With only a 76mm gun plus light weapons, it won't stand a chance should OPFOR decided to use force against the ship. It does not have the offensive power to strike OPFOR ships, aircraft and submarines, and except for the main gun, it does not have the hard-kill systems to defend against anti-ship missiles and soft-kill systems to avoid torpedoes. It does not even have the capability to detect incoming threats from a longer distance as compared to its American sister-ships.
|The PN needs more capable warships and naval assets to protect the country's EEZ and territory from OPFOR threats, like this fleet.|
Photo taken from sina.com
5. "There are a lot more naval ships on offer abroad, why settle for the Hamilton-class?"
Currently there a number of frigates being offered in the used market, with the well-known Maestrale and Soldati classes from the Italians, the Oliver Hazard Perry-class from the Americans, the F122 Bremen-class from the Germans, and others. These are even younger and more capable than the Hamilton-class cutters, with a more comprehensive offensive and defensive weapons, sensors and detection systems, and were built according to Milspec.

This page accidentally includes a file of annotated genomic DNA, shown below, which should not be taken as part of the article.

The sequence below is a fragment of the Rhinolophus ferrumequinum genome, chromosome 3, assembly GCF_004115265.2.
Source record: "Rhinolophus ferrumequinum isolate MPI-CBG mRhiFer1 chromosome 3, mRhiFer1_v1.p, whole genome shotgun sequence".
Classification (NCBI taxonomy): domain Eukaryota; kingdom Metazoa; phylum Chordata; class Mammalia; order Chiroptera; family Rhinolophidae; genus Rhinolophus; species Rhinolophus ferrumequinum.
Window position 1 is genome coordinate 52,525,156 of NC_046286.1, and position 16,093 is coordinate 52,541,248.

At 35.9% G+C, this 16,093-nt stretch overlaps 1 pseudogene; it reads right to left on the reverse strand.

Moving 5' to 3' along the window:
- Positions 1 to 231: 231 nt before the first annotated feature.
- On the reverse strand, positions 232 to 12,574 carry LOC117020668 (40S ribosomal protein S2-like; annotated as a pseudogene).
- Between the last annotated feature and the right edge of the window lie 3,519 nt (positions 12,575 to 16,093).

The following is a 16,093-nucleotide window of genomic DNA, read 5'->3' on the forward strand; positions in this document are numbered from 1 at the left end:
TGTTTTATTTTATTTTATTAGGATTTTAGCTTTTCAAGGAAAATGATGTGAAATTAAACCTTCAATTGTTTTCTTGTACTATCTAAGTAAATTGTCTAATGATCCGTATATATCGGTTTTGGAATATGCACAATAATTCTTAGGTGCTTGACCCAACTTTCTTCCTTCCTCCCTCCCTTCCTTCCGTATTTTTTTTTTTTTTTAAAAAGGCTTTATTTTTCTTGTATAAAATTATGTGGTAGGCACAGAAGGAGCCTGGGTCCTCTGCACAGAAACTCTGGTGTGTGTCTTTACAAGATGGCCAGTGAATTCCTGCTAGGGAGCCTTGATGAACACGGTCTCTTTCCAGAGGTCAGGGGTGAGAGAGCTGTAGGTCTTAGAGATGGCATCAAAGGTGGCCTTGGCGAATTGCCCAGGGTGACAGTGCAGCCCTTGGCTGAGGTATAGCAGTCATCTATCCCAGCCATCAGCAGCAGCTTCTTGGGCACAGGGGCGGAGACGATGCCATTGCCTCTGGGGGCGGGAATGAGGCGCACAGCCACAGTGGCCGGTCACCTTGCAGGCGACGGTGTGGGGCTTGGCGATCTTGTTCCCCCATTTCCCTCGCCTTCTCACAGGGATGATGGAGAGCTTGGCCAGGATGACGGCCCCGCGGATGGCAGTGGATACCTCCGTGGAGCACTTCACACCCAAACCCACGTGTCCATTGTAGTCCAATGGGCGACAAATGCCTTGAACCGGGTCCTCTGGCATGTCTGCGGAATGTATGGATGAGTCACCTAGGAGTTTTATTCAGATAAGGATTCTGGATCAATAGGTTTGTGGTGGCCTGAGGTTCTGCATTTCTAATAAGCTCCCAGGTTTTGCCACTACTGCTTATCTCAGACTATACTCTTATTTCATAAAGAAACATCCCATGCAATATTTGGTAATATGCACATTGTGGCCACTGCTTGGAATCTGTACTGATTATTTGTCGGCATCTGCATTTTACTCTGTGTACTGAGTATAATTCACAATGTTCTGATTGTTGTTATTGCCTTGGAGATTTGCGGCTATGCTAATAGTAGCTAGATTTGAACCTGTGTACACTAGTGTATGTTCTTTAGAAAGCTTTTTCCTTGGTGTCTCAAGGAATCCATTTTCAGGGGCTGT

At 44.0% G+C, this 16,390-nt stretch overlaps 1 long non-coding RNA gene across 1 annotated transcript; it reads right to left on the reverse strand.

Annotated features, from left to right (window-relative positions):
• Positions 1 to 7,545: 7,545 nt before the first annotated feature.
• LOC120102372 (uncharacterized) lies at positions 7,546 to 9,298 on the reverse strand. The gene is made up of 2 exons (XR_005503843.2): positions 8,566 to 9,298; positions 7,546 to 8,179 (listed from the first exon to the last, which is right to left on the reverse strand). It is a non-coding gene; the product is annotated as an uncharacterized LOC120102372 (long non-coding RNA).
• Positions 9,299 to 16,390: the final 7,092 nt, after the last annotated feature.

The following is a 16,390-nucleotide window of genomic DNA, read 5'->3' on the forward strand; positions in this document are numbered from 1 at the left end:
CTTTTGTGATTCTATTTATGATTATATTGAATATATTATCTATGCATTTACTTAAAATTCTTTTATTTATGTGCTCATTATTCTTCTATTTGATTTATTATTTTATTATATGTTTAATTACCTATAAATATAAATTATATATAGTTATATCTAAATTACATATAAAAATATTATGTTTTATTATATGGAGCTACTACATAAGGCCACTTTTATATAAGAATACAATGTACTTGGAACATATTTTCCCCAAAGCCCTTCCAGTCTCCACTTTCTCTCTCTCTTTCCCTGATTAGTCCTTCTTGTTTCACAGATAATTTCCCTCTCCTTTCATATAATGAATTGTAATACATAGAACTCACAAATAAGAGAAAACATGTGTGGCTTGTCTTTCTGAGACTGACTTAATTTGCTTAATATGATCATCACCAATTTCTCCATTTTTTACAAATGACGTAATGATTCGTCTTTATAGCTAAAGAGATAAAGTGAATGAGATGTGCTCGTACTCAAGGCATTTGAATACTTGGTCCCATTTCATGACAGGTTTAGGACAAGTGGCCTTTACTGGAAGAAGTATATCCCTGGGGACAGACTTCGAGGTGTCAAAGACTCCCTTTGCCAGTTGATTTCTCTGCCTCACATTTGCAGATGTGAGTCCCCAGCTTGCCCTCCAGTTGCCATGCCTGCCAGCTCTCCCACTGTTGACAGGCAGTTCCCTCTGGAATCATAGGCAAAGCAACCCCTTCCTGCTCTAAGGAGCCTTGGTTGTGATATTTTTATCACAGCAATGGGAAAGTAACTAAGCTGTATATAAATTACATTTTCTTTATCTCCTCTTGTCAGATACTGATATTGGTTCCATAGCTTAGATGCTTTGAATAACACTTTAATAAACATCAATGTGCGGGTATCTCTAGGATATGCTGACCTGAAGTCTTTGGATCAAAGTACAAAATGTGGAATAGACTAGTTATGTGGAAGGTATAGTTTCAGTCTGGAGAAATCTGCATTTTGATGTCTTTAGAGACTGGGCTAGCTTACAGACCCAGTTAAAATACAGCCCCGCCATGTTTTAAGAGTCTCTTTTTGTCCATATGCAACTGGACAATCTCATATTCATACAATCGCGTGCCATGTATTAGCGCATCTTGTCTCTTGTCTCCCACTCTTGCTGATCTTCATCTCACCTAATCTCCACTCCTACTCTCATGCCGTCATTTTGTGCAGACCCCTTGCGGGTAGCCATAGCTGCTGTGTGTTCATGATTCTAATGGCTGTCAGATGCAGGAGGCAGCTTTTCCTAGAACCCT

|The Italians offered the Maestrale-class frigates before, as discussed in previous MaxDefense blogs.|
Photo taken from Wikimedia.
But also there are positive reasons on why the Philippine Navy decided to get the Hamilton-class ships:
1. The Philippine Navy needs to acquire as many large-hull warships it can possibly get, operate and maintain with its limited budget.
The PN is currently experiencing shortage of capable ships of all sizes, and before the PF-15 was commissioned in 2011 there was only 1 gun frigate in service. Several old warships were decommissioned without replacement in the past. The PN needs to have more ships to show its presence and patrol the vast Philippine territorial and EEZ waters. The Hamilton-class was an opportunity that the PN saw, and now the BRP Gregorio del Pilar has been a big boost to the capability of the PN even if it's just 1 ship. If there are more used warships available in the market and the PN has the budget to purchase more, it must use the chance and do so. The BRP Gregorio del Pilar was funded with a 2 years operational budget worth Php 120 million when it was purchased to make sure that it won't get stuck at port due to lack of funds.